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High Design, Low Price
Comments () | Published August 1, 2009

Almost-Free Fixes

If this approach doesn’t freshen up a room, you might add new throw pillows and have artwork rematted in a different color. You’d be surprised, say designers, how much this can change a room.

Wessel has a client who planned to buy an $8,000 sofa but put the purchase on hold after losing money in the stock market. As a temporary fix, the client ordered new throw pillows for $500. They were such an improvement that she no longer feels she needs the new sofa.

Custom pillows can be pricey. To save money, says designer Sally Steponkus, use a basic solid fabric on the back and splurge on a beautiful print for the front.

You can also find stylish pillows for less at retail. Steponkus has four custom pillows on her sofa that cost $250 each and two $25 pillows from Target on her living-room chairs. She gets more compliments on the Target pillows.

Steponkus is also a fan of decorative trays from Crate & Barrel, Pottery Barn, and World Market. She places them on ottomans, coffee tables, and side tables, and fills them with books, a plant, or other objects.

A fresh coat of paint can do wonders, not just for walls. Instead of repairing the creaky floors in his Dupont Circle condo, designer Joe Ireland painted them white—it’s a fresh, clean look that he also uses in clients’ homes. He uses Benjamin Moore’s porch-and-floor paint and suggests sticking to white, espresso, or another neutral.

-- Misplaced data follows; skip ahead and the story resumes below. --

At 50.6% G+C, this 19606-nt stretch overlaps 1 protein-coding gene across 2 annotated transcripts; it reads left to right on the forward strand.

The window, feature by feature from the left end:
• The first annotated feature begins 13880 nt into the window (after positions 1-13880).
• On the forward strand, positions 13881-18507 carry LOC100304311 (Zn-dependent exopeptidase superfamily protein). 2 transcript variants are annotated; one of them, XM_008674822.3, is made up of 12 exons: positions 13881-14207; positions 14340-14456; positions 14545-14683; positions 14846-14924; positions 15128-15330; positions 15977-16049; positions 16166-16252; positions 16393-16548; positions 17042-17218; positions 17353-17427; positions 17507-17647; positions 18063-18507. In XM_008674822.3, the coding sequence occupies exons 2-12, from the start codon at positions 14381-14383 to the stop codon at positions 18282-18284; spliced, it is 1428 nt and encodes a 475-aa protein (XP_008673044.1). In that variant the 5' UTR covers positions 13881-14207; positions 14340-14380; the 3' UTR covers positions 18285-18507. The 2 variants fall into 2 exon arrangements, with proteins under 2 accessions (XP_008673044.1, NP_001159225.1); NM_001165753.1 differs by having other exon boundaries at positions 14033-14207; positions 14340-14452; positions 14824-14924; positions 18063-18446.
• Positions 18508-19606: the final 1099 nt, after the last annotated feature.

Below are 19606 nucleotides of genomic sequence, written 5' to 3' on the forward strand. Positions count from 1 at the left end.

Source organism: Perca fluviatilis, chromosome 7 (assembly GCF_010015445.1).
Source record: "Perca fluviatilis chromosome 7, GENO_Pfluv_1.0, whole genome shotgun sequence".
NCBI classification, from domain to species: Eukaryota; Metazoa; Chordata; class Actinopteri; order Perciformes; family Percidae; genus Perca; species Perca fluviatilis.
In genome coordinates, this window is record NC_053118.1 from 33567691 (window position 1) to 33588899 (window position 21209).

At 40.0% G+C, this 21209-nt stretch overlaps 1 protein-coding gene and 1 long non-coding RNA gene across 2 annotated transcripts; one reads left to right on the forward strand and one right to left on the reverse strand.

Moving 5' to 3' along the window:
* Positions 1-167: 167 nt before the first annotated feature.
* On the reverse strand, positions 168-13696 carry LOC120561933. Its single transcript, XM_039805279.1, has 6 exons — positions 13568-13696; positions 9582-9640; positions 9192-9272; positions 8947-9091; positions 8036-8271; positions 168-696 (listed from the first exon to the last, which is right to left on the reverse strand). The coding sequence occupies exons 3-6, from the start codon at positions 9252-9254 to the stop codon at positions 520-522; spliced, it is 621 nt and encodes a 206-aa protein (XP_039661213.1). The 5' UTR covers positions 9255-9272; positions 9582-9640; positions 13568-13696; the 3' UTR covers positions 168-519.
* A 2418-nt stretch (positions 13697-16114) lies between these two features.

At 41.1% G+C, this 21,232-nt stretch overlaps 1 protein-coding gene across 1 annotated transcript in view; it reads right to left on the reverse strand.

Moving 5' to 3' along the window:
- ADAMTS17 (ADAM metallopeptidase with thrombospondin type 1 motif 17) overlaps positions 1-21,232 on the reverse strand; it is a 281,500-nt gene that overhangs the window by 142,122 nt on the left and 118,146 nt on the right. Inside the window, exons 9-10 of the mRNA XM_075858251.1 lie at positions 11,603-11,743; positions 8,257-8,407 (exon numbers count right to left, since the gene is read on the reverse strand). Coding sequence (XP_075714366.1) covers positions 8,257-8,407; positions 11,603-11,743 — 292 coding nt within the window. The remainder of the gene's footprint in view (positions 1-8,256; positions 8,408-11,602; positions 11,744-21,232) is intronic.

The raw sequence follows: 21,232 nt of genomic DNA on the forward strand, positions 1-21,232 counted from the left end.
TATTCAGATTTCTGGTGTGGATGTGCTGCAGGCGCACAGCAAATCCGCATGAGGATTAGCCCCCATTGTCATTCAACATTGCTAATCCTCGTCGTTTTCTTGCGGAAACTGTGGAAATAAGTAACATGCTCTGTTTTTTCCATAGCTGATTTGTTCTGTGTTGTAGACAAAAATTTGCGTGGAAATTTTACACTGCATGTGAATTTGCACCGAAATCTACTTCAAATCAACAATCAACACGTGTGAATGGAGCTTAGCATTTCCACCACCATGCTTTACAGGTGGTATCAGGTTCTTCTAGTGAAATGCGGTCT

Ireland’s business partner, Julie Weber-Levine, suggests another inexpensive improvement: Put your lights on dimmers and switch from yellowish light bulbs to white. She likes GE’s Reveal bulbs. “It makes a huge difference,” she says.

Pick Your Stars First

If you’re redecorating a room, you’ve probably looked through design books and magazines to get a sense of the look you want. Don’t worry if you can’t picture every last thing. You want to choose a room’s dominant pieces first—whether a painting, a rug, or a sofa—and then fill in around them.

Think of your room as a play, says DC designer Emily Bishop: “You have your lead actors and your supporting actors.”

You’ll want a color scheme that includes background and accent colors. If you have a favorite rug or piece of art, use that as a starting point. Curtis suggests carrying paint chips that match all your colors so that you don’t end up buying things that don’t go.

Buy to Last

You can save in the long run by shopping with an eye toward the future, even if it means a bigger cost up front.

“There is an enormous difference between inexpensive and cheap,” says Bethesda designer Tracy Morris. “If you want to use a piece for years, get something that is basic and you know will last.”

For high-quality case goods, look for solid wood, dovetailed joinery, and dowels or screws instead of staples. For a long-lasting sofa, look for kiln-dried wood, eight-way hand-tied springs, and well-padded arms. Of the national stores, designers like Crate & Barrel’s upholstery best.

Outdoor fabrics, most leather, Ultrasuede, synthetic blends, and Teflon-coated fabrics hold up under heavy wear and tear. Before choosing, you may want to check the fabric’s “double-rub” test, which gives a rating for durability, suggests McLean designer Barbara Hawthorn. She says fabrics with a score of 15,000 to 30,000 can withstand kids and pets.